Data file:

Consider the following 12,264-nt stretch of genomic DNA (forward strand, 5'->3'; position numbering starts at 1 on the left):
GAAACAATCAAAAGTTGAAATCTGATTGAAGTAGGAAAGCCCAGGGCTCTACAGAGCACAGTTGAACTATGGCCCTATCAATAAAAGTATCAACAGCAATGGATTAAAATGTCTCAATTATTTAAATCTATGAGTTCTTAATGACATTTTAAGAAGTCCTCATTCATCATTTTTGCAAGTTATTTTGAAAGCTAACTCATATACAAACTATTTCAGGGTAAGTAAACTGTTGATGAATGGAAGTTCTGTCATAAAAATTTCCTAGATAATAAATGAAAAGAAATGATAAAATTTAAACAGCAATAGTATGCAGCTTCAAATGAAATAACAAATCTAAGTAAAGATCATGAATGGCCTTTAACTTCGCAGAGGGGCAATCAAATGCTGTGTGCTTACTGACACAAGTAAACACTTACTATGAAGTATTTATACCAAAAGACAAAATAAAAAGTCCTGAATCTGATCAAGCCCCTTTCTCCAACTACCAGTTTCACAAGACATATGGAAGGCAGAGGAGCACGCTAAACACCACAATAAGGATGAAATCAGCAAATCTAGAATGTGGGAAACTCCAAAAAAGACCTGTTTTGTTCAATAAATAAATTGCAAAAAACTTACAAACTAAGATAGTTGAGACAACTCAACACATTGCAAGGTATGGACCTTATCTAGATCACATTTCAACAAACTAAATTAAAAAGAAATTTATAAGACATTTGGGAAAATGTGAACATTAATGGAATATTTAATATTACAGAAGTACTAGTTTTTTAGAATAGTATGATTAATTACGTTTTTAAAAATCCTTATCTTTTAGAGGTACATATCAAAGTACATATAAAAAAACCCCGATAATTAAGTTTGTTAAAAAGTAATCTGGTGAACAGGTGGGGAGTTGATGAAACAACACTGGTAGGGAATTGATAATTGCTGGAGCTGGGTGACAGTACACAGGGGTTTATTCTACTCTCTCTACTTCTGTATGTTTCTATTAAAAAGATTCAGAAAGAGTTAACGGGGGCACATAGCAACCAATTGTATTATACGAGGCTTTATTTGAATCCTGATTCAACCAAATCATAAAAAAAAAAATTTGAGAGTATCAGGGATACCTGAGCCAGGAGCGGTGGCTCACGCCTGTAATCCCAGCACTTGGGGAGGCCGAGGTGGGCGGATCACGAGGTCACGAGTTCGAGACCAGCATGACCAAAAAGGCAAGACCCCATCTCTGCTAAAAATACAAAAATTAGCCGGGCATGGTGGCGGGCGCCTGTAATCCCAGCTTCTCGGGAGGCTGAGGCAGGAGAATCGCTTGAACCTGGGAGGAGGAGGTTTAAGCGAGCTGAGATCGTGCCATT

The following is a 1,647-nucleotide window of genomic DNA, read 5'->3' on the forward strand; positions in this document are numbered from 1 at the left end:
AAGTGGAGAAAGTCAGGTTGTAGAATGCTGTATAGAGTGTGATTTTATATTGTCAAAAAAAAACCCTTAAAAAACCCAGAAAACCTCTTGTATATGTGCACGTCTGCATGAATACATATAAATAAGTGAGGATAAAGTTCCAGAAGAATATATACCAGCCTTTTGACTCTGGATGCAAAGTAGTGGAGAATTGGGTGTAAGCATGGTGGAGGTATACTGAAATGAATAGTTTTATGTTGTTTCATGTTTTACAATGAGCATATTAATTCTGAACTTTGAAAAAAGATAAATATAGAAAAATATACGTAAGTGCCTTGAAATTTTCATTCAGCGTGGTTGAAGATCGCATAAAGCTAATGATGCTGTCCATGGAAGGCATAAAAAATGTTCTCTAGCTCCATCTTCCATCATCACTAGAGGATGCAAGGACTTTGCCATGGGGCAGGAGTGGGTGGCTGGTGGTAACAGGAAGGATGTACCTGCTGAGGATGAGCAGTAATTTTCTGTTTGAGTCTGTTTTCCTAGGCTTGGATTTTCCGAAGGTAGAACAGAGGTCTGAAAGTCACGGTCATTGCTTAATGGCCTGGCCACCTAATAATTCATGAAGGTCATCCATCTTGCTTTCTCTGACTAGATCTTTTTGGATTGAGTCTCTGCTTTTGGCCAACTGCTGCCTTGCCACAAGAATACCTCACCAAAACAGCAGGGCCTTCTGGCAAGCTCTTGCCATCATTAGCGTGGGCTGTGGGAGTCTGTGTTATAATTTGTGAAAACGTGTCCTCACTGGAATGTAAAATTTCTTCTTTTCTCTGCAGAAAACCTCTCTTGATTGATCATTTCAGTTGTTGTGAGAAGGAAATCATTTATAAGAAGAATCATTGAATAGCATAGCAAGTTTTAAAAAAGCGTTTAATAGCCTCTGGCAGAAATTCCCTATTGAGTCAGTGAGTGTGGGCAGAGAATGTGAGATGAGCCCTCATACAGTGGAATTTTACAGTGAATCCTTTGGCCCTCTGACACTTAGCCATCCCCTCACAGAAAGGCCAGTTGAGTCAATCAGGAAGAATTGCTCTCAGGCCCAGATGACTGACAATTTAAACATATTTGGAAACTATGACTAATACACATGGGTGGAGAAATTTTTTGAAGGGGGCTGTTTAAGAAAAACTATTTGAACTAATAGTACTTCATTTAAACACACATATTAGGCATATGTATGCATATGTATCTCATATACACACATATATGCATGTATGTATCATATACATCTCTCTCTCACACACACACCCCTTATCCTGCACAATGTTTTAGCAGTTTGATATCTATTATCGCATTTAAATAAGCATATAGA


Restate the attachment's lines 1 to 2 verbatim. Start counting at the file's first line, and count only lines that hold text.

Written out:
Consider the following 12,264-nt stretch of genomic DNA (forward strand, 5'->3'; position numbering starts at 1 on the left):
GAAACAATCAAAAGTTGAAATCTGATTGAAGTAGGAAAGCCCAGGGCTCTACAGAGCACAGTTGAACTATGGCCCTATCAATAAAAGTATCAACAGCAATGGATTAAAATGTCTCAATTATTTAAATCTATGAGTTCTTAATGACATTTTAAGAAGTCCTCATTCATCATTTTTGCAAGTTATTTTGAAAGCTAACTCATATACAAACTATTTCAGGGTAAGTAAACTGTTGATGAATGGAAGTTCTGTCATAAAAATTTCCTAGATAATAAATGAAAAGAAATGATAAAATTTAAACAGCAATAGTATGCAGCTTCAAATGAAATAACAAATCTAAGTAAAGATCATGAATGGCCTTTAACTTCGCAGAGGGGCAATCAAATGCTGTGTGCTTACTGACACAAGTAAACACTTACTATGAAGTATTTATACCAAAAGACAAAATAAAAAGTCCTGAATCTGATCAAGCCCCTTTCTCCAACTACCAGTTTCACAAGACATATGGAAGGCAGAGGAGCACGCTAAACACCACAATAAGGATGAAATCAGCAAATCTAGAATGTGGGAAACTCCAAAAAAGACCTGTTTTGTTCAATAAATAAATTGCAAAAAACTTACAAACTAAGATAGTTGAGACAACTCAACACATTGCAAGGTATGGACCTTATCTAGATCACATTTCAACAAACTAAATTAAAAAGAAATTTATAAGACATTTGGGAAAATGTGAACATTAATGGAATATTTAATATTACAGAAGTACTAGTTTTTTAGAATAGTATGATTAATTACGTTTTTAAAAATCCTTATCTTTTAGAGGTACATATCAAAGTACATATAAAAAAACCCCGATAATTAAGTTTGTTAAAAAGTAATCTGGTGAACAGGTGGGGAGTTGATGAAACAACACTGGTAGGGAATTGATAATTGCTGGAGCTGGGTGACAGTACACAGGGGTTTATTCTACTCTCTCTACTTCTGTATGTTTCTATTAAAAAGATTCAGAAAGAGTTAACGGGGGCACATAGCAACCAATTGTATTATACGAGGCTTTATTTGAATCCTGATTCAACCAAATCATAAAAAAAAAAATTTGAGAGTATCAGGGATACCTGAGCCAGGAGCGGTGGCTCACGCCTGTAATCCCAGCACTTGGGGAGGCCGAGGTGGGCGGATCACGAGGTCACGAGTTCGAGACCAGCATGACCAAAAAGGCAAGACCCCATCTCTGCTAAAAATACAAAAATTAGCCGGGCATGGTGGCGGGCGCCTGTAATCCCAGCTTCTCGGGAGGCTGAGGCAGGAGAATCGCTTGAACCTGGGAGGAGGAGGTTTAAGCGAGCTGAGATCGTGCCATT